# AT&T Assembly

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Hey Guys! I've got a couple of questions about gcc (or rather the compiler that devCpp uses). 1 : Why does it use AT&T? (Can someone tell me ?) >:( 2 : I have this code ->
int a = 5;
a += 5;


In Intel assembly (the one I like :) . Like in Visual C++) its -> (lets assume that eax is pushed before & popped afterwards)
int a = 5;

__inline
{
mov eax, dword ptr [a]
mov dword ptr [a], eax
}


This is how I implemented it in AT&T (obviously it doesn't work; in DevCpp) ->
int a = 5;

asm("movl -4(%ebp), %eax");
asm("addl $5, %eax"); asm("movl %eax, -4(%ebp)");  eax, gets the value of 5. When I add 5, eax becomes 0. a doesn't change at all. Can anyone explain? Thanks alot! #### Share this post ##### Link to post ##### Share on other sites Advertisement GCC uses Gas, the GNU Assembler, to compile inline assembly code. Gas has historically always used AT&T syntax. I think that's because it's easier to parse and makes it look more like other (legacy) assembly languages. AT&T syntax has been standard in the UNIX world for very long. So the real problem is that, with all due respect, GCC is a dinosaur. #### Share this post ##### Link to post ##### Share on other sites No, no, no... gcc is not a dinosaur, their inline asm is much more powerful than VC's. It's just that the syntax is a huge pain. It's more powerful because you can tell gcc exactly what is getting changed and it can inline and optimize your asm with the surrounding code. The way you tell it what to do is with "constraints" and "clobbers"... It's fairly complicated so here's my 60 explanation. You have 4 colon separated fields: the asm statement : output operands : input operands : clobbered memory/registers. Your example would look something like: int a = 5;// statement outputs inputs clobbered registers/memoryasm("movl %0, %eax" : : "r"(a) : "%eax");asm("addl$5,   %eax"    : /* I don't think you need to clobber %eax again... */);asm("movl %eax, 0x0(%0)" : "=m"(a));

Of course, I've never done x86 assembly with gcc... only PS2 assembly, which designates their registers differently. So I can't promise this will work. But you should note that the operands are specified in the asm in reverse order. The =m is because you're writing To that memory. "r" means toss it in a register before executing the expression...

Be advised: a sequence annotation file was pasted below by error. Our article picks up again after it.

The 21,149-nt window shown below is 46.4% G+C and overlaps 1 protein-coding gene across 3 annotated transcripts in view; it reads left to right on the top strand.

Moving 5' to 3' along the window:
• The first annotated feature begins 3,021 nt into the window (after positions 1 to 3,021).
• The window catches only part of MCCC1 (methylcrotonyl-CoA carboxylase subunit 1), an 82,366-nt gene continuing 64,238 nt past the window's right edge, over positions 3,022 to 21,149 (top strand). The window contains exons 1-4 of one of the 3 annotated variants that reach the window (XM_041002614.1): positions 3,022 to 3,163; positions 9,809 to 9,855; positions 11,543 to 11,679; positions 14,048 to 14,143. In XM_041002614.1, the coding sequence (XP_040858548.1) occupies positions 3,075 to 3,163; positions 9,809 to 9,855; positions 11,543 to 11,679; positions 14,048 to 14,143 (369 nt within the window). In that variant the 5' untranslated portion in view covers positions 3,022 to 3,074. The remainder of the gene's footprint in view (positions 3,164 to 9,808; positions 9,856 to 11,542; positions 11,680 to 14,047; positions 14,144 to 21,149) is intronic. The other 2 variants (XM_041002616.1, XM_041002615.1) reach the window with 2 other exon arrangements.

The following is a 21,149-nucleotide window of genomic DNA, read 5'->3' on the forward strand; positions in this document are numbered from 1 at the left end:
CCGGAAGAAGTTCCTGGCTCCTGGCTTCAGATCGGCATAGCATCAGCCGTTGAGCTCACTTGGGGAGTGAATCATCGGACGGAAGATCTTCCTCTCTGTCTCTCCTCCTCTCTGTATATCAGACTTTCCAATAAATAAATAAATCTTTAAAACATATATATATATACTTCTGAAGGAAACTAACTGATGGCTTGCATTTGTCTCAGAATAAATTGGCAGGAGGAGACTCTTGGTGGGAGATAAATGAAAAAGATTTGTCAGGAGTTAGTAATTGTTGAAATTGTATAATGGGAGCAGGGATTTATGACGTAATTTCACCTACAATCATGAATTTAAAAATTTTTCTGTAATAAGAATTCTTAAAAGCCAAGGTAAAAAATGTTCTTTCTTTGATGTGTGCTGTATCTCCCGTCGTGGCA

Here is a little IBM tutorial. Don't let people knock gcc asm too much. I'll agree that the syntax is awful, especially the reversed operands, but it really is the best thing going.

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I should also point out that if you use "r"(operand) constraints, you don't need to do the loading yourself... so:

addl $3, %eax (of course, all wrapped in __asm__ strings etc.) #### Share this post ##### Link to post ##### Share on other sites note that you can use multiple asm statements per line. This is how I write my code: asm(" # conditionally move the function address into register$8	movz $8, %0, %2 movn$8, %1, %2	# tell VU0 which register context to use	ctc2 $8,$vi27	# wait for ctc latency	vnop	vnop	# call constraint microcode on register context	vcallmsr $vi27 " : : "r"((int)RunConstraint_ctx0 >> 3), "r"((int)RunConstraint_ctx1 >> 3), "r"(constraint_ctx) : "$8");`

The %0, %1, %2 just refer to the respective values in the operand list.

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Is it really necessary to specify weither I want to read or write to the memory/register? Doesn't the destination/source operand "speak" for itself?
Know what I mean?

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well... yes.

If you're writing to memory, think of it this way: gcc might have already loaded that memory into a register. If you overwrite the memory, gcc's register has a stale value and any operations it does with that will be wrong, and it even might write that register back to memory later, clobbering what you wrote. Intel asm just assumes this is what you do, so it'll reload all its registers anyway. GCC asm assumes that if you do anything like that, you'll tell it, and it'll optimize accordingly and reload minimally.

If you're talking about why are there two separate lists for inputs and outputs... well I don't know. It might have something to do with GCC targeting many different processors so having to adapt to many different assembly language definitions. x86 is fairly unique (and painful) in that one of the input operands is frequently required to be an output operand, while the number of registers is few.

But that's a really crappy explanation, and I'm sure someone knows better.

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